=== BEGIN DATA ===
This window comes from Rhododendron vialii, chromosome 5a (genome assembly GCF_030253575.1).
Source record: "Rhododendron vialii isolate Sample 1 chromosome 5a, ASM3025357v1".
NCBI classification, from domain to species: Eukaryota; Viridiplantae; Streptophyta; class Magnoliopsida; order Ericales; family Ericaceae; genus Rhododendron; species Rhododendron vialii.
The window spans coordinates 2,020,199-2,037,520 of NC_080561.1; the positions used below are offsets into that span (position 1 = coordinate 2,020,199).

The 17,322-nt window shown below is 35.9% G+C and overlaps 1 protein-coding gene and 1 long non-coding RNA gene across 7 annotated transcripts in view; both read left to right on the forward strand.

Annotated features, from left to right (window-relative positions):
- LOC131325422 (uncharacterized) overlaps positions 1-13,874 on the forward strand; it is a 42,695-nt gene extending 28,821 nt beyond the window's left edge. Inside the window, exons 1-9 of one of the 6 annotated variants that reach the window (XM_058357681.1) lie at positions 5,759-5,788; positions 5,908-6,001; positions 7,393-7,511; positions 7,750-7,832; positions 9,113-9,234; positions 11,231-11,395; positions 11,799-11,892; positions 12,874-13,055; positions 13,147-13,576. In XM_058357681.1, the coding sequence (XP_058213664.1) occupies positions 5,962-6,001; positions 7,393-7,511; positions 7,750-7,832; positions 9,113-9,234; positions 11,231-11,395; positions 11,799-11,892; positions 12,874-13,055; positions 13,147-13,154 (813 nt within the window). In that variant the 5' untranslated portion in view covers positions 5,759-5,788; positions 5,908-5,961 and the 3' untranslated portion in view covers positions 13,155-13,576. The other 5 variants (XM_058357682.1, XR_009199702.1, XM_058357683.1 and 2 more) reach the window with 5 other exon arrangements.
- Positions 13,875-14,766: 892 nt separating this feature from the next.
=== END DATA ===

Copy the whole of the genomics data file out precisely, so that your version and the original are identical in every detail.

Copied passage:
This window comes from Rhododendron vialii, chromosome 5a (genome assembly GCF_030253575.1).
Source record: "Rhododendron vialii isolate Sample 1 chromosome 5a, ASM3025357v1".
NCBI classification, from domain to species: Eukaryota; Viridiplantae; Streptophyta; class Magnoliopsida; order Ericales; family Ericaceae; genus Rhododendron; species Rhododendron vialii.
The window spans coordinates 2,020,199-2,037,520 of NC_080561.1; the positions used below are offsets into that span (position 1 = coordinate 2,020,199).

The 17,322-nt window shown below is 35.9% G+C and overlaps 1 protein-coding gene and 1 long non-coding RNA gene across 7 annotated transcripts in view; both read left to right on the forward strand.

Annotated features, from left to right (window-relative positions):
- LOC131325422 (uncharacterized) overlaps positions 1-13,874 on the forward strand; it is a 42,695-nt gene extending 28,821 nt beyond the window's left edge. Inside the window, exons 1-9 of one of the 6 annotated variants that reach the window (XM_058357681.1) lie at positions 5,759-5,788; positions 5,908-6,001; positions 7,393-7,511; positions 7,750-7,832; positions 9,113-9,234; positions 11,231-11,395; positions 11,799-11,892; positions 12,874-13,055; positions 13,147-13,576. In XM_058357681.1, the coding sequence (XP_058213664.1) occupies positions 5,962-6,001; positions 7,393-7,511; positions 7,750-7,832; positions 9,113-9,234; positions 11,231-11,395; positions 11,799-11,892; positions 12,874-13,055; positions 13,147-13,154 (813 nt within the window). In that variant the 5' untranslated portion in view covers positions 5,759-5,788; positions 5,908-5,961 and the 3' untranslated portion in view covers positions 13,155-13,576. The other 5 variants (XM_058357682.1, XR_009199702.1, XM_058357683.1 and 2 more) reach the window with 5 other exon arrangements.
- Positions 13,875-14,766: 892 nt separating this feature from the next.